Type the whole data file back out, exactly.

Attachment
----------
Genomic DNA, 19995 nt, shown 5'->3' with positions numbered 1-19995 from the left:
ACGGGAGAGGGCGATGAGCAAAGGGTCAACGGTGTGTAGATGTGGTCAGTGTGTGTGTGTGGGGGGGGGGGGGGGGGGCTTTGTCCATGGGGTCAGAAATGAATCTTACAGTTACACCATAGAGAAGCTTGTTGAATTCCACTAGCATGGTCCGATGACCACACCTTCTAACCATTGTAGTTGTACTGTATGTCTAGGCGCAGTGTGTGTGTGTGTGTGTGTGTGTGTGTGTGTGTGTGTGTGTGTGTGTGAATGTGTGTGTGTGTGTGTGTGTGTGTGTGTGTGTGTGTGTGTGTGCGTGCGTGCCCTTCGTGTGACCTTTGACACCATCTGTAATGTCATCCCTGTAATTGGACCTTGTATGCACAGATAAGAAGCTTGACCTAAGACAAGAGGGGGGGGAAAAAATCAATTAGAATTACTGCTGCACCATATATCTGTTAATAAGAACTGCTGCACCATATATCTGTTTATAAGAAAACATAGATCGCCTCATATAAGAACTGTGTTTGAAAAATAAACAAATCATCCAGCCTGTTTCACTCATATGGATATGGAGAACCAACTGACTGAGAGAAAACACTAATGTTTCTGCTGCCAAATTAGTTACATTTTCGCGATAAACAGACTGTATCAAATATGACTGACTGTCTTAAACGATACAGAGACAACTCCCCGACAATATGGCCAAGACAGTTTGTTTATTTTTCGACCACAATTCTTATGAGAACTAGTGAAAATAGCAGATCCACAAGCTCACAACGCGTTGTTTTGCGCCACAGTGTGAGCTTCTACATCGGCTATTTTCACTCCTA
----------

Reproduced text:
Genomic DNA, 19995 nt, shown 5'->3' with positions numbered 1-19995 from the left:
ACGGGAGAGGGCGATGAGCAAAGGGTCAACGGTGTGTAGATGTGGTCAGTGTGTGTGTGTGGGGGGGGGGGGGGGGGGCTTTGTCCATGGGGTCAGAAATGAATCTTACAGTTACACCATAGAGAAGCTTGTTGAATTCCACTAGCATGGTCCGATGACCACACCTTCTAACCATTGTAGTTGTACTGTATGTCTAGGCGCAGTGTGTGTGTGTGTGTGTGTGTGTGTGTGTGTGTGTGTGTGTGTGTGTGAATGTGTGTGTGTGTGTGTGTGTGTGTGTGTGTGTGTGTGTGTGTGCGTGCGTGCCCTTCGTGTGACCTTTGACACCATCTGTAATGTCATCCCTGTAATTGGACCTTGTATGCACAGATAAGAAGCTTGACCTAAGACAAGAGGGGGGGGAAAAAATCAATTAGAATTACTGCTGCACCATATATCTGTTAATAAGAACTGCTGCACCATATATCTGTTTATAAGAAAACATAGATCGCCTCATATAAGAACTGTGTTTGAAAAATAAACAAATCATCCAGCCTGTTTCACTCATATGGATATGGAGAACCAACTGACTGAGAGAAAACACTAATGTTTCTGCTGCCAAATTAGTTACATTTTCGCGATAAACAGACTGTATCAAATATGACTGACTGTCTTAAACGATACAGAGACAACTCCCCGACAATATGGCCAAGACAGTTTGTTTATTTTTCGACCACAATTCTTATGAGAACTAGTGAAAATAGCAGATCCACAAGCTCACAACGCGTTGTTTTGCGCCACAGTGTGAGCTTCTACATCGGCTATTTTCACTCCTA